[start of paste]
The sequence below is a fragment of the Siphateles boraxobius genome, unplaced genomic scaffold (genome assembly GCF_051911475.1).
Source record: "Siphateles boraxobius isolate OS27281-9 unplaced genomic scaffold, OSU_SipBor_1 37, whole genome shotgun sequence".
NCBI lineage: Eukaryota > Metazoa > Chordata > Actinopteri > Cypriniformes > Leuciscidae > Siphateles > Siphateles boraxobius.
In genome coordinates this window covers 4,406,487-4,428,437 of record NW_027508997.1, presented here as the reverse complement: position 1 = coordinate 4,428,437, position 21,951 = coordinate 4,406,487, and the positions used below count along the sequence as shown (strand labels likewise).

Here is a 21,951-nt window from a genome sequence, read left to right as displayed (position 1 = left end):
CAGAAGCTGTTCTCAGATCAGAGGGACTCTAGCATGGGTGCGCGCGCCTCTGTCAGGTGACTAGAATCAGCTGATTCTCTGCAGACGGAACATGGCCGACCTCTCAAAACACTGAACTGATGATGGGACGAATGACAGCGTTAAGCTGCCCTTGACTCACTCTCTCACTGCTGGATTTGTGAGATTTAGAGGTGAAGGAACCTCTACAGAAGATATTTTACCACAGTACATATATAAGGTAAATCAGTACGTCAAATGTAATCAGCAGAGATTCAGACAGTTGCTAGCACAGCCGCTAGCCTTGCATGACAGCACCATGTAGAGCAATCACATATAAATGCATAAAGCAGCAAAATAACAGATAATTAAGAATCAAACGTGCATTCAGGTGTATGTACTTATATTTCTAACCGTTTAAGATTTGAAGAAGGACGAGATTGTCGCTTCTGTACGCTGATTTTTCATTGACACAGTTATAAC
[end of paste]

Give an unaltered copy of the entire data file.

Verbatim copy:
The sequence below is a fragment of the Siphateles boraxobius genome, unplaced genomic scaffold (genome assembly GCF_051911475.1).
Source record: "Siphateles boraxobius isolate OS27281-9 unplaced genomic scaffold, OSU_SipBor_1 37, whole genome shotgun sequence".
NCBI lineage: Eukaryota > Metazoa > Chordata > Actinopteri > Cypriniformes > Leuciscidae > Siphateles > Siphateles boraxobius.
In genome coordinates this window covers 4,406,487-4,428,437 of record NW_027508997.1, presented here as the reverse complement: position 1 = coordinate 4,428,437, position 21,951 = coordinate 4,406,487, and the positions used below count along the sequence as shown (strand labels likewise).

Here is a 21,951-nt window from a genome sequence, read left to right as displayed (position 1 = left end):
CAGAAGCTGTTCTCAGATCAGAGGGACTCTAGCATGGGTGCGCGCGCCTCTGTCAGGTGACTAGAATCAGCTGATTCTCTGCAGACGGAACATGGCCGACCTCTCAAAACACTGAACTGATGATGGGACGAATGACAGCGTTAAGCTGCCCTTGACTCACTCTCTCACTGCTGGATTTGTGAGATTTAGAGGTGAAGGAACCTCTACAGAAGATATTTTACCACAGTACATATATAAGGTAAATCAGTACGTCAAATGTAATCAGCAGAGATTCAGACAGTTGCTAGCACAGCCGCTAGCCTTGCATGACAGCACCATGTAGAGCAATCACATATAAATGCATAAAGCAGCAAAATAACAGATAATTAAGAATCAAACGTGCATTCAGGTGTATGTACTTATATTTCTAACCGTTTAAGATTTGAAGAAGGACGAGATTGTCGCTTCTGTACGCTGATTTTTCATTGACACAGTTATAAC